It does, however, take a very strategic partner to align their solution with your needs, brand, and culture. The author of this article writes, “it’s a huge mistake to leave these valuable customer interactions to strangers.” But that’s just it: a strategic partner is anything but a stranger. From the moment you start the discovery process between procurement and sales, we make the effort to find out everything about your company. Once the contract is signed, it’s an intense process to establish your unique customer journey blueprint, nail down the exact hiring profile of the perfect agent to represent your brand, train those agents in your systems, and assimilate them into your culture. But it doesn’t stop there. If there is one thing we’ve learned in 23 years in business, it’s that successful relationships are built on good governance. For us that means a commitment on both sides of the client-partner relationship to invest in a formalized relationship management process that extends from daily contact to weekly status updates to monthly and quarterly business reviews. We take this so seriously, our president and the senior leadership team attend all our client QBRs. It becomes a mutual effort focused on process improvement and shared strategic vision. How, after this much interaction, could we ever be considered “strangers”?
At the end of the day, your customers shouldn’t even realize that we’re an outsourced call center. The author writes, “outsiders will never have the same level of commitment to your vision.” But that’s where he’s wrong. If we don’t have the same level of commitment to your vision, then we know we’ve failed before we even started. Find a contact center with this core value, and you know you’ve found a genuinely strategic partner who is committed to helping you grow.
The author of that article stated that working with an outsourced partner robbed his company of the chance to identify stars within the organization. Again, we respect the author’s experience, but we have clients who would state that they had the opposite experience with outsourcing. Success comes from committing to regular investment in the relationship at all levels.
It takes time and attention, but it is completely possible to have a relationship with an outsourcer that builds a unified team from frontline agents to senior leadership on both sides. Regular site visits where you as the client can have roundtables or focus groups with your agents can be a useful strategy. We know from experience that engagement is enhanced when agents know our clients by name and know that their experience on the frontline is heard and valued. Regular video conferencing supports the relationship between visits. And for us, our clients expect their quarterly reviews to include updates on stellar performance by agents and coaches. In these ways, identifying stars and building careers is entirely possible. We can count four or five clients who have hired for their key positions from within our ranks. That is a true success measure. There are people working today in management positions for the world-leader in networking technology (our client) who started their careers as agents with us. That is a win-win-win, for our former employees, for our employer brand, and for our client who got smart, capable, new managers with valuable experience gained while working for us, their contact center partner. That doesn’t happen by accident. It happens through attention to governance, communication, and regular calibration of mutual goals.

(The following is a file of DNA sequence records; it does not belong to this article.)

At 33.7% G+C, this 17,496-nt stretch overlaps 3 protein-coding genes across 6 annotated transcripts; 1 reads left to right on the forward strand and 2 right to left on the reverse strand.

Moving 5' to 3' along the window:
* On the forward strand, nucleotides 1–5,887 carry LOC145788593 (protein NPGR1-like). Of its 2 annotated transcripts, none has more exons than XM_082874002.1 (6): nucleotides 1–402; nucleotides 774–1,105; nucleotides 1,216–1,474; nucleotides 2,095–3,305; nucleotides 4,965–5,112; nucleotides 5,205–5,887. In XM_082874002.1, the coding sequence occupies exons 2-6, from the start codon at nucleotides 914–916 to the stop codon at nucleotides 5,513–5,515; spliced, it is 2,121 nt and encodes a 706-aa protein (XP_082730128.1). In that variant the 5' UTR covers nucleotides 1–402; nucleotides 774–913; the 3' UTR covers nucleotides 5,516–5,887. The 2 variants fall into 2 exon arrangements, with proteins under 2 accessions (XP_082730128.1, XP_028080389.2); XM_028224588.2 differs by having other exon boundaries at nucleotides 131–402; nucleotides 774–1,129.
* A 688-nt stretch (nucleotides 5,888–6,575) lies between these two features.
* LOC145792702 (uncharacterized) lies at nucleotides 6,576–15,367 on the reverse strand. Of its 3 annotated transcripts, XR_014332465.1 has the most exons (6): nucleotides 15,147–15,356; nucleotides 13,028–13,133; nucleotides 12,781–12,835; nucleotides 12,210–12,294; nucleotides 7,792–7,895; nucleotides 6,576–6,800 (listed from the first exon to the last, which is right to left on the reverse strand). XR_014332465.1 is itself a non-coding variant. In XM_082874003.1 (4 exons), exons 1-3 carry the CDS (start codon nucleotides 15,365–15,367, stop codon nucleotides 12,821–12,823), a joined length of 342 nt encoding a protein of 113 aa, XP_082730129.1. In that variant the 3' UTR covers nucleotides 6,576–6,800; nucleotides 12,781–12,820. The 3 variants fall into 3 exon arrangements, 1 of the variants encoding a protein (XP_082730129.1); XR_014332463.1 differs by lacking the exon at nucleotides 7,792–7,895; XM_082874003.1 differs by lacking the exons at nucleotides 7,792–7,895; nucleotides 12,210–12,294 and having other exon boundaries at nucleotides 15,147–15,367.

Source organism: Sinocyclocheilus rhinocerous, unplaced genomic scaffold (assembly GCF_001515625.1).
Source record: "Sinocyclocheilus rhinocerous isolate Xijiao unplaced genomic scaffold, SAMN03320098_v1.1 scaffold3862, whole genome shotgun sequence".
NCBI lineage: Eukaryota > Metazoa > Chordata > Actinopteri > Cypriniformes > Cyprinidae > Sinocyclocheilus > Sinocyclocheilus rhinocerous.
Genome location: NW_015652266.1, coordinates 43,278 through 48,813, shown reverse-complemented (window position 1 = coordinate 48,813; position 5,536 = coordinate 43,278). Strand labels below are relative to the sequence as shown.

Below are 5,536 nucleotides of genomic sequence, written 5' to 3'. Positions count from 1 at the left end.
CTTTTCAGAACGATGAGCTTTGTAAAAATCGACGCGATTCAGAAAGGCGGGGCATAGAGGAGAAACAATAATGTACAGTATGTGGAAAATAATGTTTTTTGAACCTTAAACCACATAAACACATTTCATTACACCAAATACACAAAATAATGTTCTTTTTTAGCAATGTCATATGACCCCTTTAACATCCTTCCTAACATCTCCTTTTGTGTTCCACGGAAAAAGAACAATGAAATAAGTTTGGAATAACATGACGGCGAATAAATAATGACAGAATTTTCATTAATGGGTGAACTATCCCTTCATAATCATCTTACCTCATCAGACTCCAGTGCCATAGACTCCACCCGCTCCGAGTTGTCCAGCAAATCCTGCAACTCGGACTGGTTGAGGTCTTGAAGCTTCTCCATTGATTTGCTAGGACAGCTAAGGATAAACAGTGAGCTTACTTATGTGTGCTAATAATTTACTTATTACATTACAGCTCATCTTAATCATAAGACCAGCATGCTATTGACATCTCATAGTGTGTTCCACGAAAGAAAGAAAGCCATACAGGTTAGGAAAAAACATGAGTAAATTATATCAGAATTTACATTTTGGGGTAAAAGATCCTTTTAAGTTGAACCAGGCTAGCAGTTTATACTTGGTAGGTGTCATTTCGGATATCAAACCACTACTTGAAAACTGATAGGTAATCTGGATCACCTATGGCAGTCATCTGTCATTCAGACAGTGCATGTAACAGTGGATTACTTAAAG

Here’s one way we sort of agree with the author. He states, “You get what you pay for.” We would paraphrase that to say, “You get out of a strategic partnership exactly what you put into it.” If you want an outsourcer who operates as an extension of your own operating team, make that a priority in how you source that partner and how you participate in the relationship. If you want to hand the keys for your customer care to a call center and sit back and wait for it to work, chances are your vendor is going to fail to meet your expectations.
In short, a strategic partnership with a contact center can exist. Aiming to establish that elusive relationship is a lot less hopeless when you know you’re not chasing the impossible. We hope it’s a little bit more exciting too. We’re passionate about the way we do business and the commitments we make to our clients’ brands. We refuse to work with companies who want just another vendor, because a partnership is mutually beneficial; we can help each other succeed.